“Truth is: If you win, I win. You have to not give a damn about receiving something in return for your connection and networking. The simple joy of connecting to connect is a win. In some strange way it always works out for me in the end. Those that have deep master plans for helping and connecting others don’t have a wealthy career. Those that connect for the joy of connecting always seem to be super successful.” – Joseph Lucchese, founder of the Pro-Ject event series

…But Ask Permission Before Making Introductions
“Ask permission before connecting people, especially via email. This probably seems obvious, but never do the blind connect. It’s the worst. Ask permission from your contact or friend before into-ing them to someone. Mostly likely they’ll be stoked about it, but they’ll always appreciate you asking anyway, just in case they’d like to politely decline.” – Lindsey Green, VP at the pubic relations firm SKDKnickerbocker

Use Your Tech Tools
“People often think networking equals meeting people. While face-to-face conversation is the best way to get to know someone, it’s not scaleable. I’ve been fortunate to connect with thousands of people across the world by blogging and tweeting. Write it once, and it can spread indefinitely. Last week a woman came up to me while I was working at a cafe. She introduced herself and told me that a blog post I wrote a year ago, motivated her to move to San Francisco to pursue a role in startups.” – Ryan Hoover, founder,Product Hunt

“If you don’t have immediate reason to drop somebody an email, it’s just as productive and almost more appropriate to connect with them on Instagram, LinkedIn, Twitter, Facebook, after the event or—why not?—at the event.” – Leiti Hsu, radio host and professional connector within the NYC food and beverage industry

“Follow up on relevant social channels like Instagram and like a handful of their photos. People like people that follow them and like their photos. They will remember you longer.” – Rameet Chawla, founder of mobile design and development firmFueled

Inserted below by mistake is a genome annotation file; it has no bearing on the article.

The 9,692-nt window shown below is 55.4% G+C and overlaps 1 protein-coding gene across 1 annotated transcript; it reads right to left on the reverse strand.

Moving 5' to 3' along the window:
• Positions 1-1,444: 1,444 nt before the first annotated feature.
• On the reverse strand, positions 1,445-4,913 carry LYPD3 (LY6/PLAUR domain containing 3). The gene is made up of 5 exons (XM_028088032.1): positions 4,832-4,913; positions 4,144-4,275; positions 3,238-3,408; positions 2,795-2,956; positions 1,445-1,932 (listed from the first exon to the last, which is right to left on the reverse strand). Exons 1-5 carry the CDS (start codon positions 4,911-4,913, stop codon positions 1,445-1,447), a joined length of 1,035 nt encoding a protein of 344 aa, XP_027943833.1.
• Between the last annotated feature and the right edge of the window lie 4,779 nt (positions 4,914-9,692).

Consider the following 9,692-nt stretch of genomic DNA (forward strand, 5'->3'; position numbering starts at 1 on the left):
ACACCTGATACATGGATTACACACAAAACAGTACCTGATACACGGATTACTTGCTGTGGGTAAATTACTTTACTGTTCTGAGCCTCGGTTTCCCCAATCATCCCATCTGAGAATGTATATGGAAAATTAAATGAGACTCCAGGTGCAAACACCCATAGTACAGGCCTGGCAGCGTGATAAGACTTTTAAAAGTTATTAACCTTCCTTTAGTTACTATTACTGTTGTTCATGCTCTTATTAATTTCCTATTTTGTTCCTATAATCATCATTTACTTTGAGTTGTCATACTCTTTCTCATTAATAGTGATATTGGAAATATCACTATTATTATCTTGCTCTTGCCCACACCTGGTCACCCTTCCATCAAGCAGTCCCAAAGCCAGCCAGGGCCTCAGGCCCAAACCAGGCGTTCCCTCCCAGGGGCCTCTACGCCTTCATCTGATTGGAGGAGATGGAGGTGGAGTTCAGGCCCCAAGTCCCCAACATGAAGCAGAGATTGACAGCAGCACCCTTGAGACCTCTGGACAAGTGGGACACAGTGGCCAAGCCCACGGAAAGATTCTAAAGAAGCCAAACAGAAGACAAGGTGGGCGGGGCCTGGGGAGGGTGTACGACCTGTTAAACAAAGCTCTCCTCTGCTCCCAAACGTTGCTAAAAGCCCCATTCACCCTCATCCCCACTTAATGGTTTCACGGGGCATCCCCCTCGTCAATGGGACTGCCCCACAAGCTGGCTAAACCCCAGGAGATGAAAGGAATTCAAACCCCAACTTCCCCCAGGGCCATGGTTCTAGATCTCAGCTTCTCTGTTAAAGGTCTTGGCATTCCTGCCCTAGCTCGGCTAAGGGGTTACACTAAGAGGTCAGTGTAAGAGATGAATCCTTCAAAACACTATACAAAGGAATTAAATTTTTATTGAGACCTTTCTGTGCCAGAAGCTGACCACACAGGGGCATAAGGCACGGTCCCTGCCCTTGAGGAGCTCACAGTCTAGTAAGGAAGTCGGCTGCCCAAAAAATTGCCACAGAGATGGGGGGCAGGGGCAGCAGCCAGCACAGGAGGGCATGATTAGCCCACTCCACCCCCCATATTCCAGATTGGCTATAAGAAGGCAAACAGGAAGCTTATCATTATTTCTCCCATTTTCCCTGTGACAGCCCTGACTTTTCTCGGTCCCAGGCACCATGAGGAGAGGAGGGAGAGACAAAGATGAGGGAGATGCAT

Don’t Forget To Network Down
“It might seem counterintuitive, but I prefer networking with people who are a few steps behind me in their careers. First of all, it’s less intimidating than trying to snag a minute with an established bigwig; and second, younger people have their own kind of advice to share. Plus, they’re on their way up! If you show people they’re valuable when they’re young, they will remember you as they ascend. Sometimes it takes a few years for this type of networking to pay off, but you never know where someone will end up. Your former intern could be a power player before you know it. Good news for you if you treated her as an equal from day one.” – Tory Hoen, Director of Content & Communications at MM.LaFleur

The Right Way To Ask For Business Cards
“Asking for cards still feels awkward. It always will. Practice saying it like it just occurred to you in that moment, with excitement and wonder and a slight nod of the head for emphasis. A meek ask makes it all more uncomfortable.” – Leiti Hsu, a radio host and professional connector within the NYC food and beverage industry